Lisa Kerr is a professor of writing and humanities at the Medical University of South Carolina. She directs the Office of Humanities whose mission is to promote teaching, scholarship, and research in the health humanities. As an educator, she teaches students that the humanities offer another method of inquiry into health science problems and practices. Her goal, and the ultimate goal of the health humanities, is to foster skills in perspective taking, critical analysis, observation, and reflection that are associated with compassionate care and effective communication. As a writer and editor, she has published widely, including the book-length works Mysterious Medicine: The Doctor-Scientist Tales of Hawthorne and Poe (Kent State Press, 2017) and Dreaming with Animals: Anna Hyatt Huntington and Brookgreen Gardens (USC Press, 2018).

Dollie Newhouse of Irmo, SC, is the Director of Graduate Career Services at the Darla Moore School of Business, University of South Carolina- Columbia. In this role, Dollie leads the graduate-level coaching team in the Office of Career Management and works with students from SC and all over the world. Prior to joining the Moore School, Dollie was University Registrar at Francis Marion University. She holds degrees from West Virginia University and University of South Carolina. Over her career, Dollie has taught thousands of students at UofSC, FMU, Coker College, and Central Carolina Technical College.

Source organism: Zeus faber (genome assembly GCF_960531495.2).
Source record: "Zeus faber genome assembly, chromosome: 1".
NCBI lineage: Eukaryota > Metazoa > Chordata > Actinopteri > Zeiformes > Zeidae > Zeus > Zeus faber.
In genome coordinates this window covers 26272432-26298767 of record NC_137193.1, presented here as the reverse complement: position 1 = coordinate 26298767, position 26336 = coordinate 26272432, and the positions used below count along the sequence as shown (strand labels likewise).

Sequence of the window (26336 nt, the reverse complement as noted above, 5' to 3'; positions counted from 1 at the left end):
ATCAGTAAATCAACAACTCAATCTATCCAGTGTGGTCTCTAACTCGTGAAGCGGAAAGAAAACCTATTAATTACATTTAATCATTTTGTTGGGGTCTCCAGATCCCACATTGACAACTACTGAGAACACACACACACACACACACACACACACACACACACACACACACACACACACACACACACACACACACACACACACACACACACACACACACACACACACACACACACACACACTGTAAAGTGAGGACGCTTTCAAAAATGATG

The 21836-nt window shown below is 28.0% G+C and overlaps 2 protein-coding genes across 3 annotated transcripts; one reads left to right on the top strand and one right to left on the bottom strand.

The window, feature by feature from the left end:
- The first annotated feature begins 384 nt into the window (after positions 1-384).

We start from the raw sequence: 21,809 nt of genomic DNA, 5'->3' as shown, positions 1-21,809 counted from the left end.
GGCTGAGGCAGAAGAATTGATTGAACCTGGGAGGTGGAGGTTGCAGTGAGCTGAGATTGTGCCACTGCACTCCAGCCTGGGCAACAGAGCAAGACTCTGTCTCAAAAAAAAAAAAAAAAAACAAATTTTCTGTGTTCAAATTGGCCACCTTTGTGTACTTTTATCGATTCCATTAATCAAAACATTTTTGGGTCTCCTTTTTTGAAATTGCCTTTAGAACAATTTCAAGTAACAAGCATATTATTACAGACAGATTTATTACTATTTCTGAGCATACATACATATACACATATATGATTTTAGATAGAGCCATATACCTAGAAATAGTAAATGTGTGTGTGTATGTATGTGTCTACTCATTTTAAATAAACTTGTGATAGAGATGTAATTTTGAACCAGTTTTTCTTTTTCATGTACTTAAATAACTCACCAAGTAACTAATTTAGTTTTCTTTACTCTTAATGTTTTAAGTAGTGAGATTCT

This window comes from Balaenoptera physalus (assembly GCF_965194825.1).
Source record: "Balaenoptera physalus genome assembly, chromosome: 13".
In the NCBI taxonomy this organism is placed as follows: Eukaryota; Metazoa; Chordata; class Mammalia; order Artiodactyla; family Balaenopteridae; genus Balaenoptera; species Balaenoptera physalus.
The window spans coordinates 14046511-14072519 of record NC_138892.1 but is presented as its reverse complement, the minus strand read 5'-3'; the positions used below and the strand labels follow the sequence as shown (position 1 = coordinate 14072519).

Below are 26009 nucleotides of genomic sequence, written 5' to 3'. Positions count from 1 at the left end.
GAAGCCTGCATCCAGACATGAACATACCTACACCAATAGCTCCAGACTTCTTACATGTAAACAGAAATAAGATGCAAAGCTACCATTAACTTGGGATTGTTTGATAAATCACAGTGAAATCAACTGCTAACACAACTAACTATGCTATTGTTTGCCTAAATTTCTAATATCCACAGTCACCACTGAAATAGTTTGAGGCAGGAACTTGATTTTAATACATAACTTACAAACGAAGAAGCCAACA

After receiving her B.A. in English at Furman University, Jennifer Thomas earned the Ph.D. in English and Women’s Studies at Emory University with an emphasis on the literature of the American south.  After a postdoctoral fellowship in the Humanities and the Arts (Valparaiso University) she taught at Newberry College here in South Carolina. Jennifer joined the Governor’s School faculty when the school opened in 1999, as Chair of the English department. She is deeply invested in interdisciplinary connections and continuities, which are at the heart of the Governor’s School’s school-wide Humanities program, which she helped establish in collaboration with faculty in the arts and traditional academic disciplines. Jennifer has been the Dean and VP for Arts and Academics at the Governor’s School since 2019. She has also served on the Board of Governors of the SC Academy of Authors, an organization that works to promote and sustain South Carolina’s rich, complex literary life and history.

Board Members continuing to serve are: Tom Mack (Chair) of Aiken; Jo Angela Edwins (Vice Chair) of Florence; William Balk (Secretary) of Williston; Leslie Walker Bickford of Rock Hill; Duff Bruce of Greenville; Beryl Dakers of Columbia; Mary Ellen Fuller of Alcolu; Walt Griffin of Gaffney; Bonnie Hargrove of Beaufort; David Hodges of Columbia; Isaiah McGee of Orangeburg; S.C. (Cal) McMeekin, Jr. of Columbia; James E. Smith, Jr. of Columbia; and Ashlye V. Wilkerson of Columbia.

SC Humanities bids a sad farewell to six outstanding Board Members who retired from the Board in 2020: John H. Busch of Chapin, Daniel J. Ennis of Conway, Walter Fiederowicz of Charleston, Mary-Elisabeth Grigg of Columbia, Kim Shealy Jeffcoat (Past Chair) of Lexington, and Richard Westbrook of Lexington. Each served South Carolina Humanities with great diligence and passion and will be sincerely missed.

The Board of Directors of SC Humanities consists of volunteer academic and public members. Board members initiate and develop projects, seek to make the humanities accessible statewide, and take active roles in fundraising. Open nominations for Board Members occur annually. For more information about serving on the Board of SC Humanities, contact Executive Director Randy Akers at 803-771-2477.